Sock it to me

Since I’m pretty much a homebody these days, I’m trying to set small projects for myself, things that stretch me a bit but that I can handle without lifting much or bending or whatever, like folding laundry, reviewing piles of saved mail for the shredder, or trying to get a brush through Sunny’ s hair.

Call it Occupational Therapy and also a way to combat the boredom/guilt over the household chores I can’t do yet.

And even though my usual ensemble on most days is one of my tres chic  (read, old, comfortable, and slightly worn) cotton nightgowns and a mismatched robe,* I’ve set myself the job of cleaning out my dresser drawers, one at a time, top to bottom, with a little assistance from whichever kid I can snag/nag/bribe.

Today, I tackled my underwear drawer.

With Sunny’s one-armed help,** I pulled out the things that don’t fit any more, the uncomfortable and/or ugly what-was-I-thinking items, and the aged/worn stuff my mother warned me not to wear in case a random bus might be feeling homicidal.

The rest was folded/matched, and put neatly back in the drawer.***

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Fuzzies on the left, trouser coutre in the center, white athletics on the right.^

I’m left with a mountain of mismatched socks (including five distinctly different red fuzzy socks… five) that I don’t dare pitch, in case their mates escaped down into the lower drawer (or underneath)  and other, say, foundation garments that I already pitched because donating them is impossible…and a little gross.

I honestly can’t believe the discard piles actually fit into that drawer in the first place–I mean, it barely closes now.

But it’s done.  And now, all I have left is the bottom drawer of nightmar–I mean, nightwear, which I hope will yield at least some of the matches to the denizens of Sock Mountain.

Because I have no idea how to dispose of perfectly good single socks… we don’t need any more dusters or silver polishers, the craft closet is full, and no one I know wants to make sock puppets…

Any ideas?  Heck, I’ll mail them to anyone who wants ’em–and I might toss in a basketful of single baby socks^^ to sweeten the deal…

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*Best thing about having a stomach wound: being legitimately excused from wearing pants, at least at home.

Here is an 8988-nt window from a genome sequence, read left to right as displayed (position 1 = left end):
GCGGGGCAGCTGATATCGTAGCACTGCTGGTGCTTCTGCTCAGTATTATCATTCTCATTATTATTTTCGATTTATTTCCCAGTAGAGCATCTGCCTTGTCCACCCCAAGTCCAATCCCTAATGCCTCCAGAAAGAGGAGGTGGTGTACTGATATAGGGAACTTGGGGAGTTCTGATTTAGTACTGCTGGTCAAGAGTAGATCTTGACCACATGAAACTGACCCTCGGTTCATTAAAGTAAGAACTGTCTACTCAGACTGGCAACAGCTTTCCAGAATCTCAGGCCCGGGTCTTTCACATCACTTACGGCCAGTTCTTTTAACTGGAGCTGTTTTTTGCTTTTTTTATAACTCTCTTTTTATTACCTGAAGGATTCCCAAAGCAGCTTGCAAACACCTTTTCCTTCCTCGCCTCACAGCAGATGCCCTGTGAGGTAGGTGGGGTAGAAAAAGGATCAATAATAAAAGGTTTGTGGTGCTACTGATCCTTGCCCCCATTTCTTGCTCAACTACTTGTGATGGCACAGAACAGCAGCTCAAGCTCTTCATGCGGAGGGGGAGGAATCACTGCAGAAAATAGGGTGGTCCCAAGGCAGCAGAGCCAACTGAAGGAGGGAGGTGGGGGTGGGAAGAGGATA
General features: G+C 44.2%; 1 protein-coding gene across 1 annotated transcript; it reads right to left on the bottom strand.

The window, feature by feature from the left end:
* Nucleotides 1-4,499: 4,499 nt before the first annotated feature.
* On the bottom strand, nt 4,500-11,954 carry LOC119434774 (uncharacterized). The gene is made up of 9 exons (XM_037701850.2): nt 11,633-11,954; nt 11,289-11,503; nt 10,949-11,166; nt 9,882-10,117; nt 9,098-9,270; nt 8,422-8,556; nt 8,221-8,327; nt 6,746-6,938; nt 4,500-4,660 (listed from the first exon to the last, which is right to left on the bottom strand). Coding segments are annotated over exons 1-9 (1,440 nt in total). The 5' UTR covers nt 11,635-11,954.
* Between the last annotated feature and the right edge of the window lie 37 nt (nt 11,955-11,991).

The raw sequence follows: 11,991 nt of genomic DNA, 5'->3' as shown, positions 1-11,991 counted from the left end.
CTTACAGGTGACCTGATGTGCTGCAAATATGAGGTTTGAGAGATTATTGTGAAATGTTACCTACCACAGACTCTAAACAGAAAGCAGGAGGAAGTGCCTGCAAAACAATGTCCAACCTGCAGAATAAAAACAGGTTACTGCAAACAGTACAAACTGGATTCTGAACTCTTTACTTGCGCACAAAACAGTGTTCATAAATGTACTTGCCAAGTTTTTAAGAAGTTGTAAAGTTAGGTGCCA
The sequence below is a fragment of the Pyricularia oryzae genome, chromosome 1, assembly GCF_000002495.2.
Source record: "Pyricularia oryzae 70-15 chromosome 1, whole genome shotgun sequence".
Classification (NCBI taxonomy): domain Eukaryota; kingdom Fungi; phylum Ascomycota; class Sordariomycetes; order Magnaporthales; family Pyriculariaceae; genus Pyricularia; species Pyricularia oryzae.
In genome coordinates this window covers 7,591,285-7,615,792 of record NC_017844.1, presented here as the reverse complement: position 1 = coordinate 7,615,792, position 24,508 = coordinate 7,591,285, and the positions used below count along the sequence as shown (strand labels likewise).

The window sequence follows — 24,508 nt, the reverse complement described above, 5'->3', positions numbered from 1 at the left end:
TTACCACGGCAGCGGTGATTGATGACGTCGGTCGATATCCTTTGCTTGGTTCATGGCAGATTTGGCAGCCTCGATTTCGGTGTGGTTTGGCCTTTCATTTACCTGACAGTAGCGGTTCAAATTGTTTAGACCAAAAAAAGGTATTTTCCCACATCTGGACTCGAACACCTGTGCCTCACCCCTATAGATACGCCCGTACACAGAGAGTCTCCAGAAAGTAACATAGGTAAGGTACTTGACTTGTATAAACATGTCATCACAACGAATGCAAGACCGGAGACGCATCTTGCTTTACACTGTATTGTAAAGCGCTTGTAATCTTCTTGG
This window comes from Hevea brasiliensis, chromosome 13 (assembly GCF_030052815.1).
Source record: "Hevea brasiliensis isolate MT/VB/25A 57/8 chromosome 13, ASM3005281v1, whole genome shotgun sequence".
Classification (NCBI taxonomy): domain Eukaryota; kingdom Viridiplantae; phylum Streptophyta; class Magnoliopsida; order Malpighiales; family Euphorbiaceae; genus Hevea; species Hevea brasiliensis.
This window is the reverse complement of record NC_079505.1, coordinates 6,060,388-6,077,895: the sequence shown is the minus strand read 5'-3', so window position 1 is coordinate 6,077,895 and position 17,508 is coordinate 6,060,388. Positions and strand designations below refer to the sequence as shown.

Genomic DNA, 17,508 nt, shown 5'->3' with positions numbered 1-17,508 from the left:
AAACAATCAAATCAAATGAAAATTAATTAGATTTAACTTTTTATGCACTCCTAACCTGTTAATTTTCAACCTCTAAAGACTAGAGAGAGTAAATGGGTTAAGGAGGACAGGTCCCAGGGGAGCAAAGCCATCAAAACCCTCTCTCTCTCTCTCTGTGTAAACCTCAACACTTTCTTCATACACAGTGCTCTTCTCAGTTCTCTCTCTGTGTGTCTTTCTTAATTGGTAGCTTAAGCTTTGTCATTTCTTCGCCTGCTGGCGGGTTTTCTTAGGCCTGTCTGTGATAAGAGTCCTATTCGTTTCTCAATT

True story: I was in Physical Therapy a while back with an older man who was wheeled in once a week.  A therapist mentioned that she’d thought he was homebound, since he hadn’t been around lately. He said, “I’m not homebound–I just hate wearing pants!” He was a hoot.

**Sunny’s bike pedal fell off a few weeks ago, just as she stood up to get some power.  She nobly cushioned her bike’s fall and was rewarded with several nasty contusions and a broken arm. She’s fine now–in fact, she didn’t even need a cast, just a sling, and she’s all but forgotten to take her OTC pain reliever. So she and I are palling around this summer, until she’s deemed well enough to go back to day camp. Her only real side effect is being seriously bored.

*** That last bit really took it out of me–no one person should own that many socks. Especially that many nearly identical white ankle socks, all of which had somehow been separated from their solemates.

^ I’m usually anti-segregation, but they’ll re-sort themselves by tomorrow, anyway.  And probably start partner-swapping as well, darn their round heels.

^^Yes, my younger kid is ten. I told you I have no idea.

Weekend Writing Warriors: Odd Duck (Mooon)

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Moon

“I won’t have our child superseded by a brother or sister simply because he or she can’t shift. And my bloodline,” he said, with razor-sharp scorn, “never brought me anything but trouble. If I didn’t love you so much, I never would have wanted children at all. But if I don’t have an acceptable replacement, there will be a Challenge Moon.”

“What’s a Challenge Moon?” I asked.

“Just what it sounds like,” he said. “If enough of the pack supports a different packleader, a challenge is held on the full moon. The . . . candidates try to maim their opponents beyond the ability to fight—and the winner decides whether the loser is worthy to remain in the pack. These days, they’re usually given letters of introduction to other leaders and their portion of the pack’s assets. But sometimes they’re considered too dangerous to the pack—or the packleader.”

Weekend Writing Warriors: Odd Duck (Puppies)

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Two weeks ago, Rhombeck, the leader of the Talbot City wolfpack and CEO of the pack’s corporation, said that he wanted to give up his position because Susan, his human administrative assistant, is pregnant.

Rhombeck thinks his cousin (and our wereduck hero Tom’s adopted brother) Bryan would make a good choice to take over.

Susan and Tom still think he’s being hasty about quitting:

Red_wolf_pups_-_captive_breeding

“If I don’t step down, they’ll put me down—it’s possible they won’t wait for an official challenge,” Rhombeck told her,   “and there’s no question that they’ll come after you to get to me; I can’t risk that.”

“Who’re they?” I asked.